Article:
Now, here is the tricky science part- how hard is your water?? Water hardness is measured in the units called grains. Anything over 1 grain per gallon is considered "hard" The water where I live is about 30 grains per gallon, we get rocks out of our tap. The water guys won't tell you this, but you can measure the hardness the same way they do by going to a pool supply store and purchasing a water test kit. You can test the chlorine level and the hardness very easily for about 6 dollars. Or better yet borrow the stuff from someone who has a pool, you'll only need to use it once or twice. A more expensive solution would be to put a pool in, that way you'd have to have them on hand at all times. All the test involves is taking a small amount of your water and adding a few drops of a chemical to it, which turns it pink, then adding another chemical to it drop wise until the color changes from pink to blue. The number of drops correlates to the degree of hardness in grains of your water. We personally like to have the water softener guys come and do ours, it makes them elicit lots of low whistles when they have to use up so much of their chemicals.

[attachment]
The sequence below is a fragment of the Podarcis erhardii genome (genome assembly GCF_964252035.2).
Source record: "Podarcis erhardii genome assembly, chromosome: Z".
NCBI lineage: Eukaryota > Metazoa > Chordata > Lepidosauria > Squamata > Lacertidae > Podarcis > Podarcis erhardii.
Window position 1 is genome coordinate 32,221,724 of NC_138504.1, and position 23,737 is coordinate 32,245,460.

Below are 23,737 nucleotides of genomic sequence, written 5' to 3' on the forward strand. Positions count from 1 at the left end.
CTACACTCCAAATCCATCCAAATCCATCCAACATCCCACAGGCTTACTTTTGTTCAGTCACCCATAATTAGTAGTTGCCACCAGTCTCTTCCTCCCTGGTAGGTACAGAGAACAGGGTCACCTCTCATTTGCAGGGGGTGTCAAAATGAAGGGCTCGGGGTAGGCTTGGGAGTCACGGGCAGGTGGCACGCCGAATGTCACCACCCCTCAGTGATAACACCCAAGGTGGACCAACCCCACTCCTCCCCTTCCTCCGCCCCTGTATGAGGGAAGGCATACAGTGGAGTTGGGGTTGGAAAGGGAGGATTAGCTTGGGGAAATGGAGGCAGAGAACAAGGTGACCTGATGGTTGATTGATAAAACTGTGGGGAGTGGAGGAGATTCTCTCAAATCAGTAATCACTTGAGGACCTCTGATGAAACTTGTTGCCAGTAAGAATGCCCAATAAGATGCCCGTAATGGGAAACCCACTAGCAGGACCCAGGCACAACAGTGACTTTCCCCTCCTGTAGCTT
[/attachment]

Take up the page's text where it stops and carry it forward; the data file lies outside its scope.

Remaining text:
Now for the tricky math part- you have figured out how many grains of hardness per gallon you have, multiply it by the total number of gallons you use in a day. Wow, an even bigger number, right? This number is the amount of hardness that any softener will have to be able to remove in ONE day.
How does the unit do this??? Through a mysterious and complicated scientific process called ION EXCHANGE. Your water, laden with "hard ions" passes over a bed of beads that are saturated with "soft ions", either sodium or potassium. Now the beads and the water hang out for a bit and swap stories, and the water leaves the beads free of its hard ions and some cash, while the beads hang on to the hard ions. The water that comes to your tap is thus "softened". So when you take a shower, you might not feel so "squeaky" clean, which only means that you are not being coated with calcium anymore. Neither are your dishes or your laundry or any other appliances.